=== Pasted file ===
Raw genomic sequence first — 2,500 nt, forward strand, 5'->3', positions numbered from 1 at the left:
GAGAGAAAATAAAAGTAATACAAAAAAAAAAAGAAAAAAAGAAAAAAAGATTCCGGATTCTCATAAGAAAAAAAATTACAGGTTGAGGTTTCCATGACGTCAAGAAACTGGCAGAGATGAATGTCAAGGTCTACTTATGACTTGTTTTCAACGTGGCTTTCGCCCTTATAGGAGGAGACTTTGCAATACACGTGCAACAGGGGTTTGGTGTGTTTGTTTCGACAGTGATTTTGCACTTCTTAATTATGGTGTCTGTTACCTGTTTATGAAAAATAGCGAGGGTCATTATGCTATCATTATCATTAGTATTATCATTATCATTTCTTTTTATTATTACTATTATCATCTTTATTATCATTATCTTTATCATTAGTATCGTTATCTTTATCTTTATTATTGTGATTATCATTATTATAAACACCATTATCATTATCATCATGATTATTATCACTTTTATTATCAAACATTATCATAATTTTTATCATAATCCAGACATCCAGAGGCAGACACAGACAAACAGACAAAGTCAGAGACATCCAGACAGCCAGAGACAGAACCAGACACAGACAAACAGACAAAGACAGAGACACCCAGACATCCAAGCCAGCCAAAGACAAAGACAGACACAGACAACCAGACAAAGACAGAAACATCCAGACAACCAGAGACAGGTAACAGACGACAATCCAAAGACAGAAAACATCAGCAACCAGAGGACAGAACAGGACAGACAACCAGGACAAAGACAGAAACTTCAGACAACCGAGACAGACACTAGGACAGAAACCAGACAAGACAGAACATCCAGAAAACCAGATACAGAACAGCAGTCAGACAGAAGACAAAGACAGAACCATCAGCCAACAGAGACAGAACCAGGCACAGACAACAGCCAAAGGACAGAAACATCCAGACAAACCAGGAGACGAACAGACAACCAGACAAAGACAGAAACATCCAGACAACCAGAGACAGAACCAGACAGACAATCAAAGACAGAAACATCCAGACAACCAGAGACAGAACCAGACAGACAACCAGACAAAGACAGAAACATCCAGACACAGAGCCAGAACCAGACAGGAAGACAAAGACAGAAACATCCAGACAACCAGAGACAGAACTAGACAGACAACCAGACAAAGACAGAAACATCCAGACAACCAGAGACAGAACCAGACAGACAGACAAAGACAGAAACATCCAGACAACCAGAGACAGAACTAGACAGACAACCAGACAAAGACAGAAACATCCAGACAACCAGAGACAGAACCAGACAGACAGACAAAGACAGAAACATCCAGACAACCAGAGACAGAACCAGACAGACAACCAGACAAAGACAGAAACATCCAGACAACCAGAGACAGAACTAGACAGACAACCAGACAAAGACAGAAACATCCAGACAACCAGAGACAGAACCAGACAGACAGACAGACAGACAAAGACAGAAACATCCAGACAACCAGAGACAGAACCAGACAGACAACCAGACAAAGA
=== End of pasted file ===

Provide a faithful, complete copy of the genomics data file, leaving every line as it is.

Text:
Raw genomic sequence first — 2,500 nt, forward strand, 5'->3', positions numbered from 1 at the left:
GAGAGAAAATAAAAGTAATACAAAAAAAAAAAGAAAAAAAGAAAAAAAGATTCCGGATTCTCATAAGAAAAAAAATTACAGGTTGAGGTTTCCATGACGTCAAGAAACTGGCAGAGATGAATGTCAAGGTCTACTTATGACTTGTTTTCAACGTGGCTTTCGCCCTTATAGGAGGAGACTTTGCAATACACGTGCAACAGGGGTTTGGTGTGTTTGTTTCGACAGTGATTTTGCACTTCTTAATTATGGTGTCTGTTACCTGTTTATGAAAAATAGCGAGGGTCATTATGCTATCATTATCATTAGTATTATCATTATCATTTCTTTTTATTATTACTATTATCATCTTTATTATCATTATCTTTATCATTAGTATCGTTATCTTTATCTTTATTATTGTGATTATCATTATTATAAACACCATTATCATTATCATCATGATTATTATCACTTTTATTATCAAACATTATCATAATTTTTATCATAATCCAGACATCCAGAGGCAGACACAGACAAACAGACAAAGTCAGAGACATCCAGACAGCCAGAGACAGAACCAGACACAGACAAACAGACAAAGACAGAGACACCCAGACATCCAAGCCAGCCAAAGACAAAGACAGACACAGACAACCAGACAAAGACAGAAACATCCAGACAACCAGAGACAGGTAACAGACGACAATCCAAAGACAGAAAACATCAGCAACCAGAGGACAGAACAGGACAGACAACCAGGACAAAGACAGAAACTTCAGACAACCGAGACAGACACTAGGACAGAAACCAGACAAGACAGAACATCCAGAAAACCAGATACAGAACAGCAGTCAGACAGAAGACAAAGACAGAACCATCAGCCAACAGAGACAGAACCAGGCACAGACAACAGCCAAAGGACAGAAACATCCAGACAAACCAGGAGACGAACAGACAACCAGACAAAGACAGAAACATCCAGACAACCAGAGACAGAACCAGACAGACAATCAAAGACAGAAACATCCAGACAACCAGAGACAGAACCAGACAGACAACCAGACAAAGACAGAAACATCCAGACACAGAGCCAGAACCAGACAGGAAGACAAAGACAGAAACATCCAGACAACCAGAGACAGAACTAGACAGACAACCAGACAAAGACAGAAACATCCAGACAACCAGAGACAGAACCAGACAGACAGACAAAGACAGAAACATCCAGACAACCAGAGACAGAACTAGACAGACAACCAGACAAAGACAGAAACATCCAGACAACCAGAGACAGAACCAGACAGACAGACAAAGACAGAAACATCCAGACAACCAGAGACAGAACCAGACAGACAACCAGACAAAGACAGAAACATCCAGACAACCAGAGACAGAACTAGACAGACAACCAGACAAAGACAGAAACATCCAGACAACCAGAGACAGAACCAGACAGACAGACAGACAGACAAAGACAGAAACATCCAGACAACCAGAGACAGAACCAGACAGACAACCAGACAAAGA